So also is it said that fools rush in where angels fear to tread, but can Air Canada do it any differently in order to succeed where other hopefuls had so quickly failed?

Besides Oasis Airlines, Air Canada could have also considered very carefully the case of defunct fellow carrier Harmony Airways, which started as HMY Airways in 2002 and was renamed in 2004, operating to various destinations within Canada and beyond to the United States, Mexico and United Kingdom. The airline received favourable customer feedback and was eyeing the growing China market, but that was to be an unrealized dream when it ceased operations in 2007.

Harmony Airways preferred to be called a niche player than a low-cost carrier as it took pride in providing good service and serving hot meals on board. But it was hurt by soaring fuel prices in a highly competitive environment. It did not have the muscles to stand up against the larger carriers like Air Canada and WestJet. According to spokesman Peter Bruecking at the time, Harmony Airways had banked its future on gaining access to the China market, but delays in agreement between the two countries inevitably forced it to reshape its course, hence its demise.

Perhaps it was this very disappointment expressed by Harmony Airways then that has given new hope to Air Canada today as both China and Canada relax the rules for more Chinese travellers and carriers to enter Canada. Vancouver International Airport (YVR) has been working hard to promote itself as the gateway to North America and not just Canada. As admitted by President of the airport authorities Larry Berg, “Much of Vancouver Airport Authority’s focus in attracting new routes, passengers and airlines over the past number of years has been on Asia, given the growth potential of markets in the region.”

Three major airlines from China, namely Air China, China Eastern Airlines and China Southern Airlines, are already operating to Vancouver. A fourth airline, Sichuan Airlines, will inaugurate services on 22 Jun. YVR is also well served by other Asian carriers such as Cathay Pacific, China Airlines (Taiwan), EVA Air, Japan Airlines, Korean Air and Philippines Airlines.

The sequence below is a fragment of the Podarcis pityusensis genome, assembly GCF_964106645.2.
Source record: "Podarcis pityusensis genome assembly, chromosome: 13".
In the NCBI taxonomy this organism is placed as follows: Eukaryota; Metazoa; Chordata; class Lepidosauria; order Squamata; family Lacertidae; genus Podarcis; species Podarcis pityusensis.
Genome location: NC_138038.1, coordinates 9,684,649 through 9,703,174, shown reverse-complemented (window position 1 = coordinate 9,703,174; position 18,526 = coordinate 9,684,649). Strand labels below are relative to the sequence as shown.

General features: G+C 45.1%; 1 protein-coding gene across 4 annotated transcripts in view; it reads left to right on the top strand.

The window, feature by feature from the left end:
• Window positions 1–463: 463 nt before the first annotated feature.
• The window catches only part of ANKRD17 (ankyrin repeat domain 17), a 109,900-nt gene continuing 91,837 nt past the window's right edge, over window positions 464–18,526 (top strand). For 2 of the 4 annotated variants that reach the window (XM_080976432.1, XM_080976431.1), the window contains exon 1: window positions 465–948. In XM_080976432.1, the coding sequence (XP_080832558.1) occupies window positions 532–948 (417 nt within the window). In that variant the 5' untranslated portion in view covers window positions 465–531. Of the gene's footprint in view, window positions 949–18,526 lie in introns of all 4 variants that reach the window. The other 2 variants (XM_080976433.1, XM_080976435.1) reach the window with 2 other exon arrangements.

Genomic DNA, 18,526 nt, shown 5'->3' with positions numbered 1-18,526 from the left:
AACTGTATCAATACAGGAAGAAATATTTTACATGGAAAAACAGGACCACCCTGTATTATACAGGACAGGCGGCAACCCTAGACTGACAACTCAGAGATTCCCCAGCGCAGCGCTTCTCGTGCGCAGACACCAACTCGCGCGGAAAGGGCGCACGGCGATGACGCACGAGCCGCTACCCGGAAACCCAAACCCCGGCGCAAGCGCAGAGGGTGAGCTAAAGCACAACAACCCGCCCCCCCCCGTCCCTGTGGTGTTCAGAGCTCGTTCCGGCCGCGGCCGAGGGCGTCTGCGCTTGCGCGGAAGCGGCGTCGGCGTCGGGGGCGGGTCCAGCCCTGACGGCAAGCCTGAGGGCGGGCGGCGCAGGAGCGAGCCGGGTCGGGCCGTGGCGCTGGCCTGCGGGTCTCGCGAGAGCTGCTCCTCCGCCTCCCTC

How well the new Air Canada carrier will fare against the competition is a real poser, especially when the parent airline itself is highly prone to industrial disruptions and not as highly regarded for service as some of its competitors. However, as a low-cost operator, the new carrier will understandably compete on price, but considering the low fares charged by some of the established carriers, the differential may not be adequately compensatory for the deprivation of creature comforts on a long-haul flight.

Yet again, this raises the question as to whether the budget long-haul is a viable proposition, having seen the dissolution of Oasis Airlines and, lest you cite AirAsia X otherwise, you will note that the Malaysian carrier has ceased its long-haul operations from its home base in Kuala Lumpur to London, Paris and Christchurch, and is refocusing on shorter runs.

All said, Asia is still the Holy Grail that most airlines are after. Interestingly, when Air Canada chief executive officer Calin Rovinescu first mooted the idea of a budget carrier, he was thinking of Europe, But with the economic crisis hanging over Europe, the priority shifted to tapping the potential of Asian destinations instead.